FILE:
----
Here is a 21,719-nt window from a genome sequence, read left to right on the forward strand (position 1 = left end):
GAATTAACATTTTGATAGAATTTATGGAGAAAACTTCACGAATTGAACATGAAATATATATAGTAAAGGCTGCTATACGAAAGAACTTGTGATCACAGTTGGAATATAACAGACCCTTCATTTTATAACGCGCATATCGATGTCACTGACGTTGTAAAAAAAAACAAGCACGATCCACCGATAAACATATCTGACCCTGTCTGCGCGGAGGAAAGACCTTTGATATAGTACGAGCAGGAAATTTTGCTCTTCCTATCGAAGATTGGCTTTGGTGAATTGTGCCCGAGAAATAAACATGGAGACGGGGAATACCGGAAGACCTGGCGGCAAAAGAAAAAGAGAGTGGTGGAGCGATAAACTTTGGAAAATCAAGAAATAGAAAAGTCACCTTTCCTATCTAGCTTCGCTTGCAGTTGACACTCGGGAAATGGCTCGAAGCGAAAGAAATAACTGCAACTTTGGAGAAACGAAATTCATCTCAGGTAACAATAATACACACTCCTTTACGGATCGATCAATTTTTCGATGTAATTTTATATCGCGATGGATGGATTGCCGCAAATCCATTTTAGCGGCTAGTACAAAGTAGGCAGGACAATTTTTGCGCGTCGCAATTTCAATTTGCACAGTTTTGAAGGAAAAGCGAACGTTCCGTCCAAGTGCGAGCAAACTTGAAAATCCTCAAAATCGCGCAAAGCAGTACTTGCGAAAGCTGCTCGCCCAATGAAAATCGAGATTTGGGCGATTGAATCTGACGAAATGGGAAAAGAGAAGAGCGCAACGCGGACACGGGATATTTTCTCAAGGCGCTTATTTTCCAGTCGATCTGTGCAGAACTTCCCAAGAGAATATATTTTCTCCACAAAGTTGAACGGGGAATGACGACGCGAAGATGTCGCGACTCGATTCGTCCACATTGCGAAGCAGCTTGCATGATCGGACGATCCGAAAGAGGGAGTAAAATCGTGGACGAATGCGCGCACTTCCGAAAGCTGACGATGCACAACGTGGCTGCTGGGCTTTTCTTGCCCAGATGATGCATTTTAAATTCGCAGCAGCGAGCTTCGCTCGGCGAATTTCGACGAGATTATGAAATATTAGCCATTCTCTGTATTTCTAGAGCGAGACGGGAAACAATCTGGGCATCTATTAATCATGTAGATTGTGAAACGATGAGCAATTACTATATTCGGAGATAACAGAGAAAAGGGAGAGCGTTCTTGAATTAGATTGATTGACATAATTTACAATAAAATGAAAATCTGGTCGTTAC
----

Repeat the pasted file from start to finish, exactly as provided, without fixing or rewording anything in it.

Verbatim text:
Here is a 21,719-nt window from a genome sequence, read left to right on the forward strand (position 1 = left end):
GAATTAACATTTTGATAGAATTTATGGAGAAAACTTCACGAATTGAACATGAAATATATATAGTAAAGGCTGCTATACGAAAGAACTTGTGATCACAGTTGGAATATAACAGACCCTTCATTTTATAACGCGCATATCGATGTCACTGACGTTGTAAAAAAAAACAAGCACGATCCACCGATAAACATATCTGACCCTGTCTGCGCGGAGGAAAGACCTTTGATATAGTACGAGCAGGAAATTTTGCTCTTCCTATCGAAGATTGGCTTTGGTGAATTGTGCCCGAGAAATAAACATGGAGACGGGGAATACCGGAAGACCTGGCGGCAAAAGAAAAAGAGAGTGGTGGAGCGATAAACTTTGGAAAATCAAGAAATAGAAAAGTCACCTTTCCTATCTAGCTTCGCTTGCAGTTGACACTCGGGAAATGGCTCGAAGCGAAAGAAATAACTGCAACTTTGGAGAAACGAAATTCATCTCAGGTAACAATAATACACACTCCTTTACGGATCGATCAATTTTTCGATGTAATTTTATATCGCGATGGATGGATTGCCGCAAATCCATTTTAGCGGCTAGTACAAAGTAGGCAGGACAATTTTTGCGCGTCGCAATTTCAATTTGCACAGTTTTGAAGGAAAAGCGAACGTTCCGTCCAAGTGCGAGCAAACTTGAAAATCCTCAAAATCGCGCAAAGCAGTACTTGCGAAAGCTGCTCGCCCAATGAAAATCGAGATTTGGGCGATTGAATCTGACGAAATGGGAAAAGAGAAGAGCGCAACGCGGACACGGGATATTTTCTCAAGGCGCTTATTTTCCAGTCGATCTGTGCAGAACTTCCCAAGAGAATATATTTTCTCCACAAAGTTGAACGGGGAATGACGACGCGAAGATGTCGCGACTCGATTCGTCCACATTGCGAAGCAGCTTGCATGATCGGACGATCCGAAAGAGGGAGTAAAATCGTGGACGAATGCGCGCACTTCCGAAAGCTGACGATGCACAACGTGGCTGCTGGGCTTTTCTTGCCCAGATGATGCATTTTAAATTCGCAGCAGCGAGCTTCGCTCGGCGAATTTCGACGAGATTATGAAATATTAGCCATTCTCTGTATTTCTAGAGCGAGACGGGAAACAATCTGGGCATCTATTAATCATGTAGATTGTGAAACGATGAGCAATTACTATATTCGGAGATAACAGAGAAAAGGGAGAGCGTTCTTGAATTAGATTGATTGACATAATTTACAATAAAATGAAAATCTGGTCGTTAC